By Lucid and Mike Roy, We Are Change London
December 22, 2010 LONDON
Mike Roy interviewed by Sumbal Sabah of CHRW Radio about the G20 and the G20 protest organized by Roy in Victoria Park, London Ontario.
“The implications of what the G20 does affects our lives here in Canada and around the world. You can see the kinds of things happening here now because of the last G20 in Toronto, for example, they set goals and budgets and they’re now implementing austerity in places like France and the United Kingdom.
In France, they’ve simply raised the age of retirement by 2 years and ironically the next day they’ve got a million people on the streets protesting. The United Kingdom has decided to cut the education budget by 40%, increasing tuition by 3 times. The students on the day before, (the vote), there were over fifty thousand students on the streets taking over government buildings. But these are the kinds of things that the G20 tries to implement on it’s own member countries.
The G20 is basically 20 countries and each country either has elected or unelected finance ministers. China for example obviously doesn’t have an elected finance minister, he’s appointed. Then each country also sends it’s appointed banking head. Canada sends its appointed head Mark Carney. He ironically worked for Goldman Sachs for 13 years, and this is the kind of culture that these people come from. If anyone knows anything about Goldman Sachs, they seem to have their fingers in every single pie that’s out there.
The membership of the G20 is bank heads, finance ministers and the IMF and World Bank are key players as well. They’re not an elected party, they’re bankers and high ranking corporations that collude their best interests. Businesses are out there to profit obviously, but at what expense?
In some situations some workers may gain a little bit but in the big picture most workers lose. Mexico for example thought they were going to have a windfall but their economy is worse than the United States.
These kinds of people, they’re the big business guys. They’re not really interested in the little people, the Mom and Pa’s, even the mid sized businesses. They’re more interested in the large multinationals being able to operate without tariffs. They’re interested in the natural resources in the areas. They’ll play around with some labor laws trying to make things look good in certain areas but I’ve never really seen any good come out of anything they’ve done in any country that they’ve done anything in, especially any of the IMF countries.
Take the World Bank, in the Asian countries, with the crisis kicking in in the mid 90s the IMF and the World Bank were in there fast, handing out loans to countries that were already indebted, making them even more heavily indebted. When it came time to pay these loans back, countries couldn’t do it, so the IMF tried to extend their loans a bit, but in exchange they would have to give over their industry and have the corporations come in and open up their business. That’s the way it’s been going and I don’t see it changing because it’s in their best interests.
Now they’re trying to implement austerity in countries, cutting back on social programs and at the same time they expect other countries not to set up any kind of boundaries, there’s no protectionism. They want to eliminate the tariffs and boundaries. In some instances it’s not such a bad thing but for example a company that I work for, Bell Canada. If it wasn’t for us, Canada, setting up boundaries early on to protect this infant industry, I wouldn’t be working for a company like Bell Canada, I’d be working for an American company like Western Express. But we expect these other countries not to do what we have done.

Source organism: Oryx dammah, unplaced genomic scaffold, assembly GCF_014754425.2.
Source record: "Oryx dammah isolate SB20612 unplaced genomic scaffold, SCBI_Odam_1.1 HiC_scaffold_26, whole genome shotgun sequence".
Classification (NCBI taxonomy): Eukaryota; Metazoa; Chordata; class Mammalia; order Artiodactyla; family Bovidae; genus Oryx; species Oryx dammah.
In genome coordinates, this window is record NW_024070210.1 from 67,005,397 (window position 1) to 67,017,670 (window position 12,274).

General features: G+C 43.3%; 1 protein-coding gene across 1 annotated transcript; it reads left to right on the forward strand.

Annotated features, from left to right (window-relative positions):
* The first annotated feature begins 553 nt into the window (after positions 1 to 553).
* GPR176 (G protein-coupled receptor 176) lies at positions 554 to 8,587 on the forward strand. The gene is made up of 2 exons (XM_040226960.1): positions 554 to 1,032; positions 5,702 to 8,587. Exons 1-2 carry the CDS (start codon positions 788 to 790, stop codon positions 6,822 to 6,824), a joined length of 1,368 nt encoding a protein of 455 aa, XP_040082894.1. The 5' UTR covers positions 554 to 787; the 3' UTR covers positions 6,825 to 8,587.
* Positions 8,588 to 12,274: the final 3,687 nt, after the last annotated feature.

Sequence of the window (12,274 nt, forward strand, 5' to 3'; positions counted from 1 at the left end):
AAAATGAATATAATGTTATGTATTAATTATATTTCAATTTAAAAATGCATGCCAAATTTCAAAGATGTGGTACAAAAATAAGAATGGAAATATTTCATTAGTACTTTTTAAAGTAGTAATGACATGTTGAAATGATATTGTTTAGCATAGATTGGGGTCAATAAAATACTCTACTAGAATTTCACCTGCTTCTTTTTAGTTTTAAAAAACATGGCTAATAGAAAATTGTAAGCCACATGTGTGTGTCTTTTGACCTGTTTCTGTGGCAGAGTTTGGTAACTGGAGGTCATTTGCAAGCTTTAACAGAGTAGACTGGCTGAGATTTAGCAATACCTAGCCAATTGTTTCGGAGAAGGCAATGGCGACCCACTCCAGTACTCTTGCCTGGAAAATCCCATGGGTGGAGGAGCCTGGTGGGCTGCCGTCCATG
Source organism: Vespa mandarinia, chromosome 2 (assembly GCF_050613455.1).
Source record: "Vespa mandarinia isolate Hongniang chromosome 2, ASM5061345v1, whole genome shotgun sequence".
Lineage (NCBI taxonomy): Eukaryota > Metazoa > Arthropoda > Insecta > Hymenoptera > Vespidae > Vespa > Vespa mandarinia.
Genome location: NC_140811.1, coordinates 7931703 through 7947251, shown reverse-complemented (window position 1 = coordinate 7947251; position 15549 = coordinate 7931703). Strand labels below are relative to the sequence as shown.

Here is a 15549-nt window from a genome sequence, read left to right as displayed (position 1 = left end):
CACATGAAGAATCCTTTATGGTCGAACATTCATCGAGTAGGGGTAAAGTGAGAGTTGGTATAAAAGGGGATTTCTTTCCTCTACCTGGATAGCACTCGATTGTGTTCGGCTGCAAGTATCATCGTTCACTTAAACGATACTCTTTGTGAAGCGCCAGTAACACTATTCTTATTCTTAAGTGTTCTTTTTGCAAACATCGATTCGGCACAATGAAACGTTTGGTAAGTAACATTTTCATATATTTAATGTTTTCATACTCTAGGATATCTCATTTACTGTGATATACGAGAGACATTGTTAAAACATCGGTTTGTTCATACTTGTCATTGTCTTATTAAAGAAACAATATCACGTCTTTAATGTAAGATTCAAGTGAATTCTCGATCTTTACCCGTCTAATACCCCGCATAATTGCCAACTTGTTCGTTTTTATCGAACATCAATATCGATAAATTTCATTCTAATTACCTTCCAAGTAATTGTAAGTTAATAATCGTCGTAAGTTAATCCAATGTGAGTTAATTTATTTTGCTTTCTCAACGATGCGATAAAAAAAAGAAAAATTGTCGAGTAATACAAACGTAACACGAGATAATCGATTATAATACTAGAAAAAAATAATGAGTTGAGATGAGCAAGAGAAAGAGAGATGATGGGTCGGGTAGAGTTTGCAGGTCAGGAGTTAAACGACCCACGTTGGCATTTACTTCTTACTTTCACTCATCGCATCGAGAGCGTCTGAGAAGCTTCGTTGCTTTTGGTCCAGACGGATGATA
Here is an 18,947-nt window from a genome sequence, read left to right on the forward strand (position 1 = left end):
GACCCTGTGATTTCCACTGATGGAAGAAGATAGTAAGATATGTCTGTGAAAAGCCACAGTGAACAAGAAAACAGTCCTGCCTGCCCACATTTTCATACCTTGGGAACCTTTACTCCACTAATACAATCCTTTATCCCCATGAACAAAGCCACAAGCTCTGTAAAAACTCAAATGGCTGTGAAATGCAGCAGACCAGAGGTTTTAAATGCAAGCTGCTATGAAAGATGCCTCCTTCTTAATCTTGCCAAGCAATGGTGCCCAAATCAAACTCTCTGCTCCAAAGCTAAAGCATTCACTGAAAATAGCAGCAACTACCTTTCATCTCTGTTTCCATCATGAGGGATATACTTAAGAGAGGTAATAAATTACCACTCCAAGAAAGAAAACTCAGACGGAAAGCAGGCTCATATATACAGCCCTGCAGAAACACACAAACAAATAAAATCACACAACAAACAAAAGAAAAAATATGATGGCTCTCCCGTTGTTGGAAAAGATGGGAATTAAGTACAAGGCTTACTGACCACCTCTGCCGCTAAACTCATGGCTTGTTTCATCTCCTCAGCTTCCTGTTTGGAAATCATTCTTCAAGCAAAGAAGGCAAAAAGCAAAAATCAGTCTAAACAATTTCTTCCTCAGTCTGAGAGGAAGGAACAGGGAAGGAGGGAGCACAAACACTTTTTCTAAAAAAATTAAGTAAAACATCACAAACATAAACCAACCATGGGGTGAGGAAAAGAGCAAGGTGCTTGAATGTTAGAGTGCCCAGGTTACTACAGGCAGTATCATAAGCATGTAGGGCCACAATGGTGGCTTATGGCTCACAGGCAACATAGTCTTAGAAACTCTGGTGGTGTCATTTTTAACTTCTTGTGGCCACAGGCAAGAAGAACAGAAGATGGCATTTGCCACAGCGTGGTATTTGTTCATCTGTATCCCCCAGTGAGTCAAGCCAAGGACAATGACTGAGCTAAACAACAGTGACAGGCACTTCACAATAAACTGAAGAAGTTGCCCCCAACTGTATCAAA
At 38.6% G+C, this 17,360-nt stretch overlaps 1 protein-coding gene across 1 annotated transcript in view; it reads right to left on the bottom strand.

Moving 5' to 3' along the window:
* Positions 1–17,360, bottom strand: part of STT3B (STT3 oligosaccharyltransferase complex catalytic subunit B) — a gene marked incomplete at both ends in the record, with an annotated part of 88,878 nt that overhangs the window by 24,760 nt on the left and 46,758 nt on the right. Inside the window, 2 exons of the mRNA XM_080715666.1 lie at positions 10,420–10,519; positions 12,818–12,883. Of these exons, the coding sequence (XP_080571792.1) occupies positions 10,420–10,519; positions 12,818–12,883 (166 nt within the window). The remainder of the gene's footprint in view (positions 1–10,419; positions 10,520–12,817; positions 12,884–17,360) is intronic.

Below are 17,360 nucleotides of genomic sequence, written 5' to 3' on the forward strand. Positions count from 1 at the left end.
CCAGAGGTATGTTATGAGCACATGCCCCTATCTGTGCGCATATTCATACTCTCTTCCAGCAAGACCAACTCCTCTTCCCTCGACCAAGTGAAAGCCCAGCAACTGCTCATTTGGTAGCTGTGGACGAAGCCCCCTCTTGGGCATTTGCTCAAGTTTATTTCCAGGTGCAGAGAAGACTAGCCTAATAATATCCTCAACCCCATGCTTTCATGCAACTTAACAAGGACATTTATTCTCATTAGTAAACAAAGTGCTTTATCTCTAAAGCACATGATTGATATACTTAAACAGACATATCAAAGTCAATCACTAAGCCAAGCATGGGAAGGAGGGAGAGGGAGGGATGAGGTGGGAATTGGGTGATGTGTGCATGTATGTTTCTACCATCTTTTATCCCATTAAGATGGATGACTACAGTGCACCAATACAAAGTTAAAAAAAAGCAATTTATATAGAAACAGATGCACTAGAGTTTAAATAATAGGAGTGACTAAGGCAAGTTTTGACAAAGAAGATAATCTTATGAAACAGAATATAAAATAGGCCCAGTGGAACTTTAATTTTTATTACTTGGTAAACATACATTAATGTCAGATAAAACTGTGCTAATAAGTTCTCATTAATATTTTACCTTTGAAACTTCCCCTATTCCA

When you have something like a communications industry for example, or a resource company being sold to foreign interests, you have a security threat, you have sensitive information, you have resources that should belong to the people within the country, but those boundaries are being eliminated. This is also what the G20 is, seeking to eliminate these boundaries and creating a beautiful global movement. But say for example a communications company was sold to a foreign interest; a. Who knows what would happen to the jobs here in Canada. b. Who knows what could happen with the security of that information. c. As a democratic society we wouldn’t even have the ability to make a decision about this because the decisions would be made off shore.
Out in Alberta we’ve got a lot of arable land and they produce a lot of potash that is used for things like fertilizer, and we export a lot of that. Right now there’s a debate going through about whether to sell that to a foreign company. That’s a natural resource and that really should belong to Canada not to a foreign company or a foreign country even. We should set some sort of precedent up by protecting that natural resource and our industries.
I was down there, at the G20, because if things like that go through, it sets precedents. Then who knows, Bell Canada may get bought out by AT&T
I am not a disbeliever in globalization, it’s just the way that it’s being carried out. It ties in with capitalism. Everyone’s sort of against capitalism right now, but I think that what people don’t realize is that we’re in a Keynesian form of capitalism, we’re actually in a bad form of capitalism. There are different forms of capitalism just as there are different forms of socialism or communism. I think we need a fair trade system rather than a free trade system.”
Watch the video HERE